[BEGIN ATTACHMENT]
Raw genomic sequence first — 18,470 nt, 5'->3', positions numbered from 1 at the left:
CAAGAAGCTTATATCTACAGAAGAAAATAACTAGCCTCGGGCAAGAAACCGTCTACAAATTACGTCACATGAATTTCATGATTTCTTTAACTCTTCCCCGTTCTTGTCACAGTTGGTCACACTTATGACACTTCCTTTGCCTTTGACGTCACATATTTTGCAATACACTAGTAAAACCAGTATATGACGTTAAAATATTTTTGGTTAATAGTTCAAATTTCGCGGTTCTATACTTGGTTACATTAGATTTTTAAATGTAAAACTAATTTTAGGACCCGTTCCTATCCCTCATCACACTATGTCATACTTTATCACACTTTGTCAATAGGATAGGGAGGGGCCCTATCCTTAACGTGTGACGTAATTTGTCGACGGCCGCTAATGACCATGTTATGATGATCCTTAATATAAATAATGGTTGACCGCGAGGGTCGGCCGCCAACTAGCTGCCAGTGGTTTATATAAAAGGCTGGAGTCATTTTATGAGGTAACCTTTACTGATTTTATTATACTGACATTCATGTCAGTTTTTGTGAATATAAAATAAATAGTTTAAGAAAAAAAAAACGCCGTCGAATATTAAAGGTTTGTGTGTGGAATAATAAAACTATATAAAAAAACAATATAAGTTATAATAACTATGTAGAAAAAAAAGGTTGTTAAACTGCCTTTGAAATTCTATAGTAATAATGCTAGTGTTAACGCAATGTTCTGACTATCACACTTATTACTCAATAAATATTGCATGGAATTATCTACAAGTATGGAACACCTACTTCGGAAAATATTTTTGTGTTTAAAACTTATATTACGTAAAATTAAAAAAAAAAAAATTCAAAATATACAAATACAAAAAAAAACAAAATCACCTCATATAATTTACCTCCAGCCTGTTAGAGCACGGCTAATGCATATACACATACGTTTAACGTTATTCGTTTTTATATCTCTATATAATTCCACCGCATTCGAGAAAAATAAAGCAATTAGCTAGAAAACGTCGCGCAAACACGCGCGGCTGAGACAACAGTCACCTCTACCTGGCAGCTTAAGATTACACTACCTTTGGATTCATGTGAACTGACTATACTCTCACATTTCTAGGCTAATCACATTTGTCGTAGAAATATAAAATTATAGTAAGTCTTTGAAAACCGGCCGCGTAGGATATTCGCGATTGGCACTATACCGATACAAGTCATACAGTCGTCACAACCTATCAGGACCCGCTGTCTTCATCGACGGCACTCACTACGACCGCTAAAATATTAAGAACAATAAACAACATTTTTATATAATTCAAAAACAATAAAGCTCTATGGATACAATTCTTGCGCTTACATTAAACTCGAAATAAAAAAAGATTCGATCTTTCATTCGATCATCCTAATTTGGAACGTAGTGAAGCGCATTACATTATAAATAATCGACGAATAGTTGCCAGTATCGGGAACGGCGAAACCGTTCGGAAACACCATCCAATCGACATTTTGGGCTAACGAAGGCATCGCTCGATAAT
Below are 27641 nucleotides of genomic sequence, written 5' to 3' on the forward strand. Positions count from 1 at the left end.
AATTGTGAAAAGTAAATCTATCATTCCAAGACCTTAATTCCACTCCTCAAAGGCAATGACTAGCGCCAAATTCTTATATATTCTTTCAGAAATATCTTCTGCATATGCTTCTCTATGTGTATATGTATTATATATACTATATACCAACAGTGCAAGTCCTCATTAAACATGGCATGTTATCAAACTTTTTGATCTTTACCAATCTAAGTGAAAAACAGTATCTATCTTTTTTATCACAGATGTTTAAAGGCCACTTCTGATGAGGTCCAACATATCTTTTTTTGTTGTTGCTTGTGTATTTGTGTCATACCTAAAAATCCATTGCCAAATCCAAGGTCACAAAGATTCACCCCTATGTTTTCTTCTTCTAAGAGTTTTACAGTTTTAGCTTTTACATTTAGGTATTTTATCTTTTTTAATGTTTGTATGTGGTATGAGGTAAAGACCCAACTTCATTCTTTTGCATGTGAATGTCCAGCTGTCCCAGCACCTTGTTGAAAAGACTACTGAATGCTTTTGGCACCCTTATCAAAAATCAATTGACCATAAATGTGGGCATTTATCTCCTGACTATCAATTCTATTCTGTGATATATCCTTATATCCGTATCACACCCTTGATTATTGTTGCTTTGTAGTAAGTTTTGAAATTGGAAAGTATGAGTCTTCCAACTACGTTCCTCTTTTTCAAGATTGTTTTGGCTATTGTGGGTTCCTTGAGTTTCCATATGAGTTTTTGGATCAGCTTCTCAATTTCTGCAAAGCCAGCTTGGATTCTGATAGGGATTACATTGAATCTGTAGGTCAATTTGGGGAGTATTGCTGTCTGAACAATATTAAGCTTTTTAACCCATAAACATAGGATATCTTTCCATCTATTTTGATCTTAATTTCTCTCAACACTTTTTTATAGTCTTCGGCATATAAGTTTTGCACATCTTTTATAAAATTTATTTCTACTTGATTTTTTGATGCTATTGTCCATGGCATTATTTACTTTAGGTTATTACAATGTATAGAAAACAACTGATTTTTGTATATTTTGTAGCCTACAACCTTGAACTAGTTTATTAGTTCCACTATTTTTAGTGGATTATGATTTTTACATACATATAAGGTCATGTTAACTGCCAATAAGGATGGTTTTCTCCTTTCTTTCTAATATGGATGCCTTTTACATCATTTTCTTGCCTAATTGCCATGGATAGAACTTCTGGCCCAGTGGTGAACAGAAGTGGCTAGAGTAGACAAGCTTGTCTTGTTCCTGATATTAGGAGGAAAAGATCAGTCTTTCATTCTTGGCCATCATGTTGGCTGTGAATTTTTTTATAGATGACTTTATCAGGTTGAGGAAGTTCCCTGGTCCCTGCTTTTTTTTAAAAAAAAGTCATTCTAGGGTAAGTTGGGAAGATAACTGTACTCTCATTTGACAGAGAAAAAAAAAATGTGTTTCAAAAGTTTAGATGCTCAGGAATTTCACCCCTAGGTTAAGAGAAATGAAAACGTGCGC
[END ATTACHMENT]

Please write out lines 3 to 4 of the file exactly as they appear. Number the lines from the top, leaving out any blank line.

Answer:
Below are 27641 nucleotides of genomic sequence, written 5' to 3' on the forward strand. Positions count from 1 at the left end.
AATTGTGAAAAGTAAATCTATCATTCCAAGACCTTAATTCCACTCCTCAAAGGCAATGACTAGCGCCAAATTCTTATATATTCTTTCAGAAATATCTTCTGCATATGCTTCTCTATGTGTATATGTATTATATATACTATATACCAACAGTGCAAGTCCTCATTAAACATGGCATGTTATCAAACTTTTTGATCTTTACCAATCTAAGTGAAAAACAGTATCTATCTTTTTTATCACAGATGTTTAAAGGCCACTTCTGATGAGGTCCAACATATCTTTTTTTGTTGTTGCTTGTGTATTTGTGTCATACCTAAAAATCCATTGCCAAATCCAAGGTCACAAAGATTCACCCCTATGTTTTCTTCTTCTAAGAGTTTTACAGTTTTAGCTTTTACATTTAGGTATTTTATCTTTTTTAATGTTTGTATGTGGTATGAGGTAAAGACCCAACTTCATTCTTTTGCATGTGAATGTCCAGCTGTCCCAGCACCTTGTTGAAAAGACTACTGAATGCTTTTGGCACCCTTATCAAAAATCAATTGACCATAAATGTGGGCATTTATCTCCTGACTATCAATTCTATTCTGTGATATATCCTTATATCCGTATCACACCCTTGATTATTGTTGCTTTGTAGTAAGTTTTGAAATTGGAAAGTATGAGTCTTCCAACTACGTTCCTCTTTTTCAAGATTGTTTTGGCTATTGTGGGTTCCTTGAGTTTCCATATGAGTTTTTGGATCAGCTTCTCAATTTCTGCAAAGCCAGCTTGGATTCTGATAGGGATTACATTGAATCTGTAGGTCAATTTGGGGAGTATTGCTGTCTGAACAATATTAAGCTTTTTAACCCATAAACATAGGATATCTTTCCATCTATTTTGATCTTAATTTCTCTCAACACTTTTTTATAGTCTTCGGCATATAAGTTTTGCACATCTTTTATAAAATTTATTTCTACTTGATTTTTTGATGCTATTGTCCATGGCATTATTTACTTTAGGTTATTACAATGTATAGAAAACAACTGATTTTTGTATATTTTGTAGCCTACAACCTTGAACTAGTTTATTAGTTCCACTATTTTTAGTGGATTATGATTTTTACATACATATAAGGTCATGTTAACTGCCAATAAGGATGGTTTTCTCCTTTCTTTCTAATATGGATGCCTTTTACATCATTTTCTTGCCTAATTGCCATGGATAGAACTTCTGGCCCAGTGGTGAACAGAAGTGGCTAGAGTAGACAAGCTTGTCTTGTTCCTGATATTAGGAGGAAAAGATCAGTCTTTCATTCTTGGCCATCATGTTGGCTGTGAATTTTTTTATAGATGACTTTATCAGGTTGAGGAAGTTCCCTGGTCCCTGCTTTTTTTTAAAAAAAAGTCATTCTAGGGTAAGTTGGGAAGATAACTGTACTCTCATTTGACAGAGAAAAAAAAAATGTGTTTCAAAAGTTTAGATGCTCAGGAATTTCACCCCTAGGTTAAGAGAAATGAAAACGTGCGC